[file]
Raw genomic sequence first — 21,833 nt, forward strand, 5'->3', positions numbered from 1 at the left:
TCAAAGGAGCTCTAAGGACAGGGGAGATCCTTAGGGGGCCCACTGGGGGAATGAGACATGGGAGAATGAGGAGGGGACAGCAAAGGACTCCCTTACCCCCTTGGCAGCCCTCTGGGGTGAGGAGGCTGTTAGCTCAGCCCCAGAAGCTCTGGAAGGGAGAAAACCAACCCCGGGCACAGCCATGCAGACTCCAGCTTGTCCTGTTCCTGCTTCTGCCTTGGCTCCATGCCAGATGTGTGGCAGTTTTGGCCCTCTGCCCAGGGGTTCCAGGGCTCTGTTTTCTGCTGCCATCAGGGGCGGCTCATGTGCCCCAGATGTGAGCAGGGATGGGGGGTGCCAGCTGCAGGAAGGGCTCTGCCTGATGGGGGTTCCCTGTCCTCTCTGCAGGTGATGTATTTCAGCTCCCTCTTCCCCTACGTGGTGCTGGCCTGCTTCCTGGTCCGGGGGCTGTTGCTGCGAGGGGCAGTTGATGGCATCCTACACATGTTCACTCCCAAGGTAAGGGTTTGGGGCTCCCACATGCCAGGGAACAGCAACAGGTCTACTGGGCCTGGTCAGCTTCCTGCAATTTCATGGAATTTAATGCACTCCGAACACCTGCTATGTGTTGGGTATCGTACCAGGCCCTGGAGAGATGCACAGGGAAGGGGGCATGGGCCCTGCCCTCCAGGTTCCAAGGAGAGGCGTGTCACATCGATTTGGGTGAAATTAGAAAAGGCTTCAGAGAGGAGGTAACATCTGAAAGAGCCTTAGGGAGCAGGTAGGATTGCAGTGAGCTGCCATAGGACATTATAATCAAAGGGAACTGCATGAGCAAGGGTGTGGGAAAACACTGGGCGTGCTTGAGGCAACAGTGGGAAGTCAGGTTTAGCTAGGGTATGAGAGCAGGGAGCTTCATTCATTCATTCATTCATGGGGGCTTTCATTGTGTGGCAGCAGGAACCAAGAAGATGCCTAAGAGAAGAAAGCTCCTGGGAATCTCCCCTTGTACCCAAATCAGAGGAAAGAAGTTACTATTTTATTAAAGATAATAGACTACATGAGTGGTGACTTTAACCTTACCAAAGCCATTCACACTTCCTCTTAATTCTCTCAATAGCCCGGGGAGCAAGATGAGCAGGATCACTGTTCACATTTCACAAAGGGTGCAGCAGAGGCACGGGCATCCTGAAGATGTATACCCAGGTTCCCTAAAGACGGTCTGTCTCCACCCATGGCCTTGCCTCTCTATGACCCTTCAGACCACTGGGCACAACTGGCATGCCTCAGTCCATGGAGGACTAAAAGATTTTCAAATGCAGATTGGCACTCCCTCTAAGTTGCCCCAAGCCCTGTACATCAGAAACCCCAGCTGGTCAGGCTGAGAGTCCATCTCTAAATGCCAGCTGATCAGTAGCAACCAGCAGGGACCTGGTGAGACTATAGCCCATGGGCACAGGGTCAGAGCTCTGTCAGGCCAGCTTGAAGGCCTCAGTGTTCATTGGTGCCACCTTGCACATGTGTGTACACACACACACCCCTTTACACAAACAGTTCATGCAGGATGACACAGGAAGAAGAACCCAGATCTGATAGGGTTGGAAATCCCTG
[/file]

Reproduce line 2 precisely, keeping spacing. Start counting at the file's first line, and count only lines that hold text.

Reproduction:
TCAAAGGAGCTCTAAGGACAGGGGAGATCCTTAGGGGGCCCACTGGGGGAATGAGACATGGGAGAATGAGGAGGGGACAGCAAAGGACTCCCTTACCCCCTTGGCAGCCCTCTGGGGTGAGGAGGCTGTTAGCTCAGCCCCAGAAGCTCTGGAAGGGAGAAAACCAACCCCGGGCACAGCCATGCAGACTCCAGCTTGTCCTGTTCCTGCTTCTGCCTTGGCTCCATGCCAGATGTGTGGCAGTTTTGGCCCTCTGCCCAGGGGTTCCAGGGCTCTGTTTTCTGCTGCCATCAGGGGCGGCTCATGTGCCCCAGATGTGAGCAGGGATGGGGGGTGCCAGCTGCAGGAAGGGCTCTGCCTGATGGGGGTTCCCTGTCCTCTCTGCAGGTGATGTATTTCAGCTCCCTCTTCCCCTACGTGGTGCTGGCCTGCTTCCTGGTCCGGGGGCTGTTGCTGCGAGGGGCAGTTGATGGCATCCTACACATGTTCACTCCCAAGGTAAGGGTTTGGGGCTCCCACATGCCAGGGAACAGCAACAGGTCTACTGGGCCTGGTCAGCTTCCTGCAATTTCATGGAATTTAATGCACTCCGAACACCTGCTATGTGTTGGGTATCGTACCAGGCCCTGGAGAGATGCACAGGGAAGGGGGCATGGGCCCTGCCCTCCAGGTTCCAAGGAGAGGCGTGTCACATCGATTTGGGTGAAATTAGAAAAGGCTTCAGAGAGGAGGTAACATCTGAAAGAGCCTTAGGGAGCAGGTAGGATTGCAGTGAGCTGCCATAGGACATTATAATCAAAGGGAACTGCATGAGCAAGGGTGTGGGAAAACACTGGGCGTGCTTGAGGCAACAGTGGGAAGTCAGGTTTAGCTAGGGTATGAGAGCAGGGAGCTTCATTCATTCATTCATTCATGGGGGCTTTCATTGTGTGGCAGCAGGAACCAAGAAGATGCCTAAGAGAAGAAAGCTCCTGGGAATCTCCCCTTGTACCCAAATCAGAGGAAAGAAGTTACTATTTTATTAAAGATAATAGACTACATGAGTGGTGACTTTAACCTTACCAAAGCCATTCACACTTCCTCTTAATTCTCTCAATAGCCCGGGGAGCAAGATGAGCAGGATCACTGTTCACATTTCACAAAGGGTGCAGCAGAGGCACGGGCATCCTGAAGATGTATACCCAGGTTCCCTAAAGACGGTCTGTCTCCACCCATGGCCTTGCCTCTCTATGACCCTTCAGACCACTGGGCACAACTGGCATGCCTCAGTCCATGGAGGACTAAAAGATTTTCAAATGCAGATTGGCACTCCCTCTAAGTTGCCCCAAGCCCTGTACATCAGAAACCCCAGCTGGTCAGGCTGAGAGTCCATCTCTAAATGCCAGCTGATCAGTAGCAACCAGCAGGGACCTGGTGAGACTATAGCCCATGGGCACAGGGTCAGAGCTCTGTCAGGCCAGCTTGAAGGCCTCAGTGTTCATTGGTGCCACCTTGCACATGTGTGTACACACACACACCCCTTTACACAAACAGTTCATGCAGGATGACACAGGAAGAAGAACCCAGATCTGATAGGGTTGGAAATCCCTG